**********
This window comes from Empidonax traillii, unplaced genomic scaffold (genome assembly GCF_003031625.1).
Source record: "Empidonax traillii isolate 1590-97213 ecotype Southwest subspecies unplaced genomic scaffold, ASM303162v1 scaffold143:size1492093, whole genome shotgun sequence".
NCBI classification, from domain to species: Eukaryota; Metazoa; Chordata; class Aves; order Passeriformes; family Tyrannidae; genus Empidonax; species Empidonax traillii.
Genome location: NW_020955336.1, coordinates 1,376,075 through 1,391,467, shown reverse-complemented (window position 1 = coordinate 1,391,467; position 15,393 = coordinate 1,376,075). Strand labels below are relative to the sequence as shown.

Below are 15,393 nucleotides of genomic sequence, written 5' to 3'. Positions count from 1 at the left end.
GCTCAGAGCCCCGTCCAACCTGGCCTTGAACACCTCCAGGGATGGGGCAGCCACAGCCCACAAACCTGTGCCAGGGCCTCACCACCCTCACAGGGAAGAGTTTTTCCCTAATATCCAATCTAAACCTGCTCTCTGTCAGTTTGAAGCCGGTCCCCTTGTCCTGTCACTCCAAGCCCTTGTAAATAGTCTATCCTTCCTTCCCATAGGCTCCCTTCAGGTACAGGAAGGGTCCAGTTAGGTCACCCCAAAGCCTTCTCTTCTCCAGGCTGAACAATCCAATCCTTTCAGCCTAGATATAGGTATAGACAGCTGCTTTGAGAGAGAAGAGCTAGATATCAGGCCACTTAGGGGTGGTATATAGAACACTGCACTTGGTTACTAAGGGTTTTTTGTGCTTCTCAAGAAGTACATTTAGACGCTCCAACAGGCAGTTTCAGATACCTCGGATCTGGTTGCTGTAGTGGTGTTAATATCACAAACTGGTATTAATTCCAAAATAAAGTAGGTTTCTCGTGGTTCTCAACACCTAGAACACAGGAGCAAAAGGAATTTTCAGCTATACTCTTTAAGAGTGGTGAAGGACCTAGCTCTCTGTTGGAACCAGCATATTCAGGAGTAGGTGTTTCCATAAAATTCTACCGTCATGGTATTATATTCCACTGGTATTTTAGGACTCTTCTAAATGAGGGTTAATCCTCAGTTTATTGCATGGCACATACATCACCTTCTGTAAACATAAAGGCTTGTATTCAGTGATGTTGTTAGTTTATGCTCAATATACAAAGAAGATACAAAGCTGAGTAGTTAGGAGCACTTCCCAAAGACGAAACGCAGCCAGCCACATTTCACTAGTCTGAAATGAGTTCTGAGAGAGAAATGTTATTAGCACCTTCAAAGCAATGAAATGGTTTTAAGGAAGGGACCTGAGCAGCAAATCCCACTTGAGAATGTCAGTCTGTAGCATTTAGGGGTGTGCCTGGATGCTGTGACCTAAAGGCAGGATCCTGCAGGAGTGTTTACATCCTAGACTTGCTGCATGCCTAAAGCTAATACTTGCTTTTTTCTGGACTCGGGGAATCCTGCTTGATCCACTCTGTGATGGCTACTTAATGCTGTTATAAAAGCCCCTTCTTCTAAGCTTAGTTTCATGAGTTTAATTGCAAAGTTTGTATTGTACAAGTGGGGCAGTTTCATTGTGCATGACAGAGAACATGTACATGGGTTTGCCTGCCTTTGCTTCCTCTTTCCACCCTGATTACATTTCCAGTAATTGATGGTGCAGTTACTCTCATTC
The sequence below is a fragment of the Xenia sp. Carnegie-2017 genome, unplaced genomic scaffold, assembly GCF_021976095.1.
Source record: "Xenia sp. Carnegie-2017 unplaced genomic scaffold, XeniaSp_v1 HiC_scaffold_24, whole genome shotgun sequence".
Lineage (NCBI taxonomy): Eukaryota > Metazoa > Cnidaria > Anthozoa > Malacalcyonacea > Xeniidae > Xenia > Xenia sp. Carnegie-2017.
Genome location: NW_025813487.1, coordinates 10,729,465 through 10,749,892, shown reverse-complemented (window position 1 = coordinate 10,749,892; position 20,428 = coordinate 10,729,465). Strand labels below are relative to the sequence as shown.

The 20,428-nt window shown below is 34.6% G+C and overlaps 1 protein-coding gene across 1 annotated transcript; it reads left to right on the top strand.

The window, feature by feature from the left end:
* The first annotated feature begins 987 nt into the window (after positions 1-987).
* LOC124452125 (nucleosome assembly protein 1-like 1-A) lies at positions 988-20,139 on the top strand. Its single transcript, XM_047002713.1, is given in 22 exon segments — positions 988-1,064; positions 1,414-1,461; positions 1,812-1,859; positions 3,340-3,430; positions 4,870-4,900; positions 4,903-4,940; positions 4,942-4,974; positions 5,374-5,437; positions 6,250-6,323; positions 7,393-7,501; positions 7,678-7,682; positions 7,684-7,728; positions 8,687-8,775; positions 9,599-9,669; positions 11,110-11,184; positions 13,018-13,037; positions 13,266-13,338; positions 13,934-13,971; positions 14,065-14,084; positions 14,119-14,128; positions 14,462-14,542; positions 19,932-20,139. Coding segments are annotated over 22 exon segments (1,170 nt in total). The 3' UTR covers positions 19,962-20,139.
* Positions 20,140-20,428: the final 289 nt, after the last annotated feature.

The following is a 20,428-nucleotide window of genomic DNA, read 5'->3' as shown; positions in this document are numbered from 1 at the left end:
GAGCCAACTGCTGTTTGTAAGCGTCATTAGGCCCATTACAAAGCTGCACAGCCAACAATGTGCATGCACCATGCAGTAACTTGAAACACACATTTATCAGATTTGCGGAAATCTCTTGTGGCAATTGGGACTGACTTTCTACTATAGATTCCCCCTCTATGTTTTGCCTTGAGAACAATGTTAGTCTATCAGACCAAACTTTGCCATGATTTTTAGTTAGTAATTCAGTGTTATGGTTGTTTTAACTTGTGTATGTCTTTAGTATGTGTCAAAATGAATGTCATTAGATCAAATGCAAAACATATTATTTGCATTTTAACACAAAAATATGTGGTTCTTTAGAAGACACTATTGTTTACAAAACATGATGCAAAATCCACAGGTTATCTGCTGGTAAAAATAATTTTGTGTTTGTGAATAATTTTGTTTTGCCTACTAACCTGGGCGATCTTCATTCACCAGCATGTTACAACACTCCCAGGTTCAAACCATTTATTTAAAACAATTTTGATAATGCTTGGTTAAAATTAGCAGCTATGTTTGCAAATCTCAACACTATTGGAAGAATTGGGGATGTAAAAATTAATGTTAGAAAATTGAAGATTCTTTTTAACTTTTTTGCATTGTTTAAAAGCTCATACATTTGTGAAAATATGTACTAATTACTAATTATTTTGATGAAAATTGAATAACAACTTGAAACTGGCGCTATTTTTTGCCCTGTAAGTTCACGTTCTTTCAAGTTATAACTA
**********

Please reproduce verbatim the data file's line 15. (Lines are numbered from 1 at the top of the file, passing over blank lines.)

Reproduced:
* Positions 20,140-20,428: the final 289 nt, after the last annotated feature.